Severin Fayerman - A Survivor's Story
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As a reporter, I look for stories all the time. Sometimes, stories come to me.
Last September, Severin Fayerman came to me with his story.
At 92 years old, this slender, vibrant man, impeccably dressed and meticulously polite, spoke with remarkable clarity and detail of the horrors he and millions had suffered during the Holocaust. It is one thing to read about the Nazi death camps in a book, but when a survivor describes them, they become “real.”
Severin had come to PBS39 in hopes that we might air his Survivor’s Story, which he had written and produced as a documentary. Laura McHugh, host and executive producer of FOCUS, and I listened in rapt silence as Severin shared his life story.
He told us of his boyhood in Poland; specifically, he told us of his father’s tool-making company and his short-lived service in the Polish army. The Polish army was disbanded in 1939, because opposing the mechanized German invasion was considered senseless. This led Severin to return home to work for his family’s tool-making business.
The Germans eventually took the business and sent Severin and his family to Auschwitz, the Nazi death camp where more than a million Poles suffered and died.
If you were able-bodied, you had a chance of surviving. If you were Jewish, a child, infirm, labeled an “undesirable,” a dissident or all of the above; you were likely sent to the gas chamber.
Severin spoke about how people were separated into groups at Auschwitz. Some were sent to slave labor, while others were sent directly to the gas chambers. He described how he used his wiles, skills and knowledge to acquire enough food to live and how, miraculously, he and his family survived.
The Embodiment of the American Dream
One of the strongest features of Severin’s story is not the tragedy of it all, but the hope. Liberated from the concentration camps at the end of the war, his family immigrated to the U.S. in 1945.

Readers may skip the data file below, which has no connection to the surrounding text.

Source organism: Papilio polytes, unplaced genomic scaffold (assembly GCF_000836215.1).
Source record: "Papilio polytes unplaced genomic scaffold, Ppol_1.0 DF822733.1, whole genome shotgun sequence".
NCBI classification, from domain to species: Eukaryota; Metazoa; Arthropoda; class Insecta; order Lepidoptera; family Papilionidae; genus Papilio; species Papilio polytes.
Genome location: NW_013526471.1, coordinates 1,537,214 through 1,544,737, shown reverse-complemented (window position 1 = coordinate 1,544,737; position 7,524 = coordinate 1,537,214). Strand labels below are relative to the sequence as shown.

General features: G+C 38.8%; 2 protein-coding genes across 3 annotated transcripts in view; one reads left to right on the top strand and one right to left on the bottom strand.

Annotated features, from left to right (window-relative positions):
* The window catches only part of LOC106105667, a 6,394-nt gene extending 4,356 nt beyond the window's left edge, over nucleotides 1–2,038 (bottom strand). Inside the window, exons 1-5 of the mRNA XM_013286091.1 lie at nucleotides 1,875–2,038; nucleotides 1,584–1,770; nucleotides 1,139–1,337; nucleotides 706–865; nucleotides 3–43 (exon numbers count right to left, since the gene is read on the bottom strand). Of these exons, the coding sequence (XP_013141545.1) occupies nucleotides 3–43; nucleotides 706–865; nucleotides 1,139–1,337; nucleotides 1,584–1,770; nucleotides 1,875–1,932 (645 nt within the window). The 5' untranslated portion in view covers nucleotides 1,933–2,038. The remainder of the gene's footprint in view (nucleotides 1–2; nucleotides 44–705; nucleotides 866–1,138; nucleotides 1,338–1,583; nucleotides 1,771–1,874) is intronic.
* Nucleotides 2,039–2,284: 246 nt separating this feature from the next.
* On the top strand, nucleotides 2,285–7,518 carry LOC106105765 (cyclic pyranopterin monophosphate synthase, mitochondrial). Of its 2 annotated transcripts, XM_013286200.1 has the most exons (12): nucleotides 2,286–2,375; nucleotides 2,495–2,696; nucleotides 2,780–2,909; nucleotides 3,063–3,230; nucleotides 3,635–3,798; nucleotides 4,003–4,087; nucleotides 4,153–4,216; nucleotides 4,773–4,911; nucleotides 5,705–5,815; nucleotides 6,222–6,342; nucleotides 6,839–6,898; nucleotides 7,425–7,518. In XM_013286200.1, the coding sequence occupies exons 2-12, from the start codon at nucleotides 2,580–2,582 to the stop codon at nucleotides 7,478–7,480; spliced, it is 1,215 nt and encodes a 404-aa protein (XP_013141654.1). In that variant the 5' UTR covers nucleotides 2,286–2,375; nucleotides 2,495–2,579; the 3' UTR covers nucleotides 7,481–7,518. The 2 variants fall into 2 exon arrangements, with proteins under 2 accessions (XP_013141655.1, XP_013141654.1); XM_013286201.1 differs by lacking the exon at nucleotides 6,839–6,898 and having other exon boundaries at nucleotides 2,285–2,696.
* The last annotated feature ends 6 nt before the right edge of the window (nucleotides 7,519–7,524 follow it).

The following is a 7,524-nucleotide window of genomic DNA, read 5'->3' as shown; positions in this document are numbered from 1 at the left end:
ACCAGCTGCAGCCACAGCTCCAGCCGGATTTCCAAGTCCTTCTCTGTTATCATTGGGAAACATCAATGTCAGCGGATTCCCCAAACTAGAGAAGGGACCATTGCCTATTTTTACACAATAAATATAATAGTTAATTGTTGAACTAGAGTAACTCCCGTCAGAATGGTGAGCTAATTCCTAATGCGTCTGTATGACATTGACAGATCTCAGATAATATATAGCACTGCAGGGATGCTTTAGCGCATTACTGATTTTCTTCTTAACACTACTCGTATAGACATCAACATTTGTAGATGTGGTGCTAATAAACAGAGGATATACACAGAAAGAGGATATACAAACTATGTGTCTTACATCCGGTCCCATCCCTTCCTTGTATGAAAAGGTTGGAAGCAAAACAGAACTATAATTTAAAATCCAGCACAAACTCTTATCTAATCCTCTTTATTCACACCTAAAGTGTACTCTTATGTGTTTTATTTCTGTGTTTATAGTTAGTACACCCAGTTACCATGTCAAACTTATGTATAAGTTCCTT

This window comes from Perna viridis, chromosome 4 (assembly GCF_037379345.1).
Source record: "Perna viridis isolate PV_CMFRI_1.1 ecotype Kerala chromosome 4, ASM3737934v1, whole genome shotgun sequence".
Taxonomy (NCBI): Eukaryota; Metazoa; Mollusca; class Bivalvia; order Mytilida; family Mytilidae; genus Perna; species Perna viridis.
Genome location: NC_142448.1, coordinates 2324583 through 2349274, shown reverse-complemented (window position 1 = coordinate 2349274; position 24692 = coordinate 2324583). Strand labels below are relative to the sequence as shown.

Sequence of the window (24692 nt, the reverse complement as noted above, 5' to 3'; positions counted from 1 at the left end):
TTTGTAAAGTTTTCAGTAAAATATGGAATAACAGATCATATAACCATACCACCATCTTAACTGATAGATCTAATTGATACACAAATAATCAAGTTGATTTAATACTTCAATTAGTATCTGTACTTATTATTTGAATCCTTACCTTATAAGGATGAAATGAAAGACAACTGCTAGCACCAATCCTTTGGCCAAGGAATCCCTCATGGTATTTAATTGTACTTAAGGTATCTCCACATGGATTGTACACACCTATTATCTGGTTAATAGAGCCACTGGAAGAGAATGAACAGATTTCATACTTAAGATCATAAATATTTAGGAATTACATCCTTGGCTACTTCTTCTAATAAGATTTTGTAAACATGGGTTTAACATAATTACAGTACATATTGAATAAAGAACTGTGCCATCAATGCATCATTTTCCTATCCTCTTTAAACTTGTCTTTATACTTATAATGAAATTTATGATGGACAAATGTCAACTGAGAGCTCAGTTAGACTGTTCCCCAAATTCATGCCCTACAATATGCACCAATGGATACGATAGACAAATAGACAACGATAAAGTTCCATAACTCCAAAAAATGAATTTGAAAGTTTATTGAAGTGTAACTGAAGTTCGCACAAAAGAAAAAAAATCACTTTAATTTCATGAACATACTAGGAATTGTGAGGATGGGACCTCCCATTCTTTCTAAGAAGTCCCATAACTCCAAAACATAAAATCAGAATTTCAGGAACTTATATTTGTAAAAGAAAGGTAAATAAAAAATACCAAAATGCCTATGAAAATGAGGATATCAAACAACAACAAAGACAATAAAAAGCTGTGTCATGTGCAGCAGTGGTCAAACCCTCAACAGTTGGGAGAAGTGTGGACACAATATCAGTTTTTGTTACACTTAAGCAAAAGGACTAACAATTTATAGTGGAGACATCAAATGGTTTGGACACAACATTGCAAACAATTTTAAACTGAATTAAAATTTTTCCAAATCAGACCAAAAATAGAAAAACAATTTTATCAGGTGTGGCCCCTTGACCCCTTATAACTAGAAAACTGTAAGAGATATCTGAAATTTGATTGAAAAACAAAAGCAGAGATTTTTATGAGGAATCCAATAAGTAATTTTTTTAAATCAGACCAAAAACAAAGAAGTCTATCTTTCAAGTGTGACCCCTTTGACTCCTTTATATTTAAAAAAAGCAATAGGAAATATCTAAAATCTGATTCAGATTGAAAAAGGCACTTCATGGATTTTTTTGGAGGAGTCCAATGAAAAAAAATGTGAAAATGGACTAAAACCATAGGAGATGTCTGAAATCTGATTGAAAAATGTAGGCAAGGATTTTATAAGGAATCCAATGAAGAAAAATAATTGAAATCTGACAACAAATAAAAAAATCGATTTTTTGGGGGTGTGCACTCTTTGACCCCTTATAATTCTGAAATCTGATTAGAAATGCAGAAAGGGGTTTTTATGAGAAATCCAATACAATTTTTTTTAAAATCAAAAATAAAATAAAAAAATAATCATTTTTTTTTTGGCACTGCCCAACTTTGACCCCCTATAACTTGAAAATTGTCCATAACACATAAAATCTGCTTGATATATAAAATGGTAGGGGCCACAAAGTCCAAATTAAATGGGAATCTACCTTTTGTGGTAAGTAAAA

In early 1946, the family founded Baldwin Hardware Company with only $1,000 in start-up money. They made fine, high-end door locks and other decorative hardware. The company soared and became internationally renowned. In the process, Severin became what he called “the embodiment of the American dream.” This was an especially poignant description, considering the nightmare he and his family endured during the war.
Telling Severin’s Story
When Severin first came to this country, he wanted to forget what had happened to him. However, he didn’t forget, and he didn’t want others to forget, either. He began to tell his story, because it wasn’t just his story; it was the story of those who survived the Holocaust – and the millions who died.
While a prisoner in the camps, he had promised someone who went to his death that he would tell the world what happened in these camps. He kept that promise by speaking to students, groups and anyone who would listen. Severin wanted people to know that the Holocaust happened and that it should never be repeated.
Laura and I hoped to interview Severin for FOCUS and produce a story about his experiences. We had twice arranged for an interview, but Severin became sick and we had to cancel both times.
In the meantime, I had interviewed students and faculty at Bethlehem Catholic High School, where Severin had spoken on several occasions. They spoke of him as an inspiration and a role model. They held on to his message of hope and optimism.
Honoring a Survivor
We received the unfortunate news that Severin passed away in January. It seems like such a short time since his visit to PBS39 in September, when he seemed so healthy and vigorous.
Recently, we were told by one of Severin’s friends that it was one of his last wishes to share his story with our viewers. Tonight, we will honor that wish on FOCUS.
Severin is now gone, but his story of hope lives on.